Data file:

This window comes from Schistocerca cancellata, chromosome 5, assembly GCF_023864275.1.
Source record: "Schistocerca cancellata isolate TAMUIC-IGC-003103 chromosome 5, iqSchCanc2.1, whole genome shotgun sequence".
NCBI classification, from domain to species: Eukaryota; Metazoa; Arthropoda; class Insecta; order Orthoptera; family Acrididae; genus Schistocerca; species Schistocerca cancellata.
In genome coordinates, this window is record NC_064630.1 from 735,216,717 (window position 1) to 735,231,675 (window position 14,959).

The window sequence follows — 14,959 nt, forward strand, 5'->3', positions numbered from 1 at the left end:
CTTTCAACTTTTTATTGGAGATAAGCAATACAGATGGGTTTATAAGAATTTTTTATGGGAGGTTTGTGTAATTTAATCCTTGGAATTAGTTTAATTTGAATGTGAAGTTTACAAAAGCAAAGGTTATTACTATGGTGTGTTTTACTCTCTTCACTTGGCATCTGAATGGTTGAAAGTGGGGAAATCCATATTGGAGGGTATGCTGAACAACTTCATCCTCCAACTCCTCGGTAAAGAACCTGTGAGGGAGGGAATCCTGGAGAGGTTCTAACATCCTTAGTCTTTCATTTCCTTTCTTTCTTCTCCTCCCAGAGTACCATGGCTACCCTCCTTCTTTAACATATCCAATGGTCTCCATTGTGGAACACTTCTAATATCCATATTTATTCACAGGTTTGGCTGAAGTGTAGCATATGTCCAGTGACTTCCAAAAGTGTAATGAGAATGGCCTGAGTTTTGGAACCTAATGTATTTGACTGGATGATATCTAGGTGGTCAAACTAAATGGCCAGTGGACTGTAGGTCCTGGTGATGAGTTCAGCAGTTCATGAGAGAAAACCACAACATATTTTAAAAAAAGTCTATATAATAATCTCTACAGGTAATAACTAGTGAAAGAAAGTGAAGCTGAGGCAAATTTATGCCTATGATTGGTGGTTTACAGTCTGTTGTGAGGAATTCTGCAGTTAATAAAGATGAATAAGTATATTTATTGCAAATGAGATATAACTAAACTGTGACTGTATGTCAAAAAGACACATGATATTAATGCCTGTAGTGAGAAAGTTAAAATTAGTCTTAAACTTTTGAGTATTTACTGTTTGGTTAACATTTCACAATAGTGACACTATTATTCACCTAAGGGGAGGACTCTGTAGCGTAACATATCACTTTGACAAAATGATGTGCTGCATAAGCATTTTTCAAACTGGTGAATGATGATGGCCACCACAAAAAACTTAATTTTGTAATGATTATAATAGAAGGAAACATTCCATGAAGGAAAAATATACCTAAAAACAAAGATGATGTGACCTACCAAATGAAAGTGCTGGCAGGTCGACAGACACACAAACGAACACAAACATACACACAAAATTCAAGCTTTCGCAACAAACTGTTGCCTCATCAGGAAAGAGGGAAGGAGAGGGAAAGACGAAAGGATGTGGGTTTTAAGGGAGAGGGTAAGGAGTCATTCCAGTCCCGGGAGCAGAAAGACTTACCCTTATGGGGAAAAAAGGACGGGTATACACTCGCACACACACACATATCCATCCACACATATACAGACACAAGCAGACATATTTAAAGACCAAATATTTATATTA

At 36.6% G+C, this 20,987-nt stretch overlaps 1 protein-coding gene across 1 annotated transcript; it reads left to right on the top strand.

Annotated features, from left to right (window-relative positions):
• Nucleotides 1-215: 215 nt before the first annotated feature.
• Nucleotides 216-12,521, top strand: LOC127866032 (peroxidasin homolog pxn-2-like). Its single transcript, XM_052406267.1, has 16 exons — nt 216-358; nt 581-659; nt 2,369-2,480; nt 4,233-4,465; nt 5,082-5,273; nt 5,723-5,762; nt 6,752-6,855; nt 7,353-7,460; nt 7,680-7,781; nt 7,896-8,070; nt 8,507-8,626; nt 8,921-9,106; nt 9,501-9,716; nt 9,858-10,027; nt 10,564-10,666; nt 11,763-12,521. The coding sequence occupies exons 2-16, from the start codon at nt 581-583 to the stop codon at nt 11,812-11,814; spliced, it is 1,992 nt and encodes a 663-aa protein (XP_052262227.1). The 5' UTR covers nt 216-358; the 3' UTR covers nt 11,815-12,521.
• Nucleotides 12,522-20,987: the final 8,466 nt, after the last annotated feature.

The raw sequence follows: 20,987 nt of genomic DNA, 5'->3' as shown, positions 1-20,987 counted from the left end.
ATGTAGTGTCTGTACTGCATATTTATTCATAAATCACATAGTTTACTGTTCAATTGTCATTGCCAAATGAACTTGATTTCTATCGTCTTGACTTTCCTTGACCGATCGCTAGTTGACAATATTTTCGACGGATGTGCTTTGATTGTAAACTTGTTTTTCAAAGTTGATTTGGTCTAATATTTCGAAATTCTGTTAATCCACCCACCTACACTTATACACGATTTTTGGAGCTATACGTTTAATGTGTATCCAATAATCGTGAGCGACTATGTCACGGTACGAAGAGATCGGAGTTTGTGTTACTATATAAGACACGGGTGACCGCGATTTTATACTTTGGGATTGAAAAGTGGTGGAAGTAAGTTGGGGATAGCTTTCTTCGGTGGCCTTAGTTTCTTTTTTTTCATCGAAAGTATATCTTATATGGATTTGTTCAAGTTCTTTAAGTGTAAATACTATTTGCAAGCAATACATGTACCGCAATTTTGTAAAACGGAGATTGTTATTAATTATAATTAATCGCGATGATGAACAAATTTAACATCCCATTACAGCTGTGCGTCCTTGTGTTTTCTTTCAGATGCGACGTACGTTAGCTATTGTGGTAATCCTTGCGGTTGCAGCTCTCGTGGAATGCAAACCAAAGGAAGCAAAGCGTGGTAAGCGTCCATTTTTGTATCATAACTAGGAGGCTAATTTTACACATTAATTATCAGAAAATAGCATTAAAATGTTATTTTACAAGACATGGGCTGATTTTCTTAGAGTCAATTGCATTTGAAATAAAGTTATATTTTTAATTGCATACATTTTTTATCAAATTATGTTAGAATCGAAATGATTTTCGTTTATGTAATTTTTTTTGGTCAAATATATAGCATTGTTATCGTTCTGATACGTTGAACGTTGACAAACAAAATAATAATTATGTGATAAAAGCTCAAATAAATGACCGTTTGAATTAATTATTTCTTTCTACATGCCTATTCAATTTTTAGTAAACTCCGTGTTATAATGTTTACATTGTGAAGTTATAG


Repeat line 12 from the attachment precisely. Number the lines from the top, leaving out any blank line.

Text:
The raw sequence follows: 20,987 nt of genomic DNA, 5'->3' as shown, positions 1-20,987 counted from the left end.